The palatability and efficacy of 2.5% zinc phosphide (ZP) wheat bait that had been in dry storage for about 3.5 years was tested against house mice in canola crops in the central wheatbelt region of Western Australia. Before baiting, mouse numbers in these crops were around 90 mice ha-1. Mouse numbers were reduced by 89% in the crop where the stored bait was applied at 1 kg ha-1 by aerial broadcast. The palatability of the stored bait was also determined in additional crops by comparing the amount taken with that of `fresh’ ZP wheat bait. Bait (200 g) was offered in two different types of bait station: (1) in 45-cm lengths of 50-mm-diameter plastic agricultural drainage pipe, and (2) on 40-cm-diameter plastic saucers. Regardless of station type, mice often consumed significantly more of the stored product than the `fresh’ bait, particularly on Day 1. This was attributed to the stored product lacking the typical, strong ZP odour that was initially present in the fresh bait. Mouse numbers on the bait station grids (1.28 ha each) were reduced by approximately 65% after 4 days of baiting. The shelf-life and palatability of ZP wheat bait seem to be relatively unaffected by prolonged storage. If any decrease in palatability occurs, then this seems to be transient and did not reduce the overall effectiveness of the stored bait.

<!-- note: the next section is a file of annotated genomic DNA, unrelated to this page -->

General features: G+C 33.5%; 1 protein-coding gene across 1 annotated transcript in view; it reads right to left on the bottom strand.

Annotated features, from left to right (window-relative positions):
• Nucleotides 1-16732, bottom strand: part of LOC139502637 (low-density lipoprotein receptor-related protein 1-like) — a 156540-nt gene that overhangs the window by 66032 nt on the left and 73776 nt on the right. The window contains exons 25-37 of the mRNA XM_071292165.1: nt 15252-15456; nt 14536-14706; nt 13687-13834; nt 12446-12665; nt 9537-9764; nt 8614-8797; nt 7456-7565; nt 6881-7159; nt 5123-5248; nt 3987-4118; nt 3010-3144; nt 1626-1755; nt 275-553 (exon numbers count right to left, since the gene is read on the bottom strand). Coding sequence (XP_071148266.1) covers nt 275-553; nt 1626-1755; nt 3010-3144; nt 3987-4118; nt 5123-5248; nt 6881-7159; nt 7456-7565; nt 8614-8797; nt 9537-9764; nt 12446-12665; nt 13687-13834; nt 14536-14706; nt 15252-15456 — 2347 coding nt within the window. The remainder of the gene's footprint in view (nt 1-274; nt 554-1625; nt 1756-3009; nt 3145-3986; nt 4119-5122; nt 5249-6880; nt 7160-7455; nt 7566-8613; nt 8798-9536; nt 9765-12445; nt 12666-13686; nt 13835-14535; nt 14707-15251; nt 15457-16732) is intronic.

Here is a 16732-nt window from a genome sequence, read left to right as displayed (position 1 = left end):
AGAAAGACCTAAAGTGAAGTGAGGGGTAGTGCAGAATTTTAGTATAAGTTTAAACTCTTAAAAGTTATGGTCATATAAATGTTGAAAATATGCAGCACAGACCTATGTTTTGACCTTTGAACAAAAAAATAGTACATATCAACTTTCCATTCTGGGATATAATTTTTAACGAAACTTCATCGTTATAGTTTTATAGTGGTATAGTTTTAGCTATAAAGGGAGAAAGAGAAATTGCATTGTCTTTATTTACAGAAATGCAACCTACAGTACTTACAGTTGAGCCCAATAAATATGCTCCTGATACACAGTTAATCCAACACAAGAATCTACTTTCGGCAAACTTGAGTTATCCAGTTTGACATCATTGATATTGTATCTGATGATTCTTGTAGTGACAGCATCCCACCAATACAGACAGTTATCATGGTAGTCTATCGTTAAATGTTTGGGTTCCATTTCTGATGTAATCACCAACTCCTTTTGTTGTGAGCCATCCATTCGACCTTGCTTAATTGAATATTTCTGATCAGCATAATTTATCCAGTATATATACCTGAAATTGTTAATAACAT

|Author||Twigg, L. E., Martin, G. R. and Stevens, T. S.|
|Secondary title||Wildlife Research|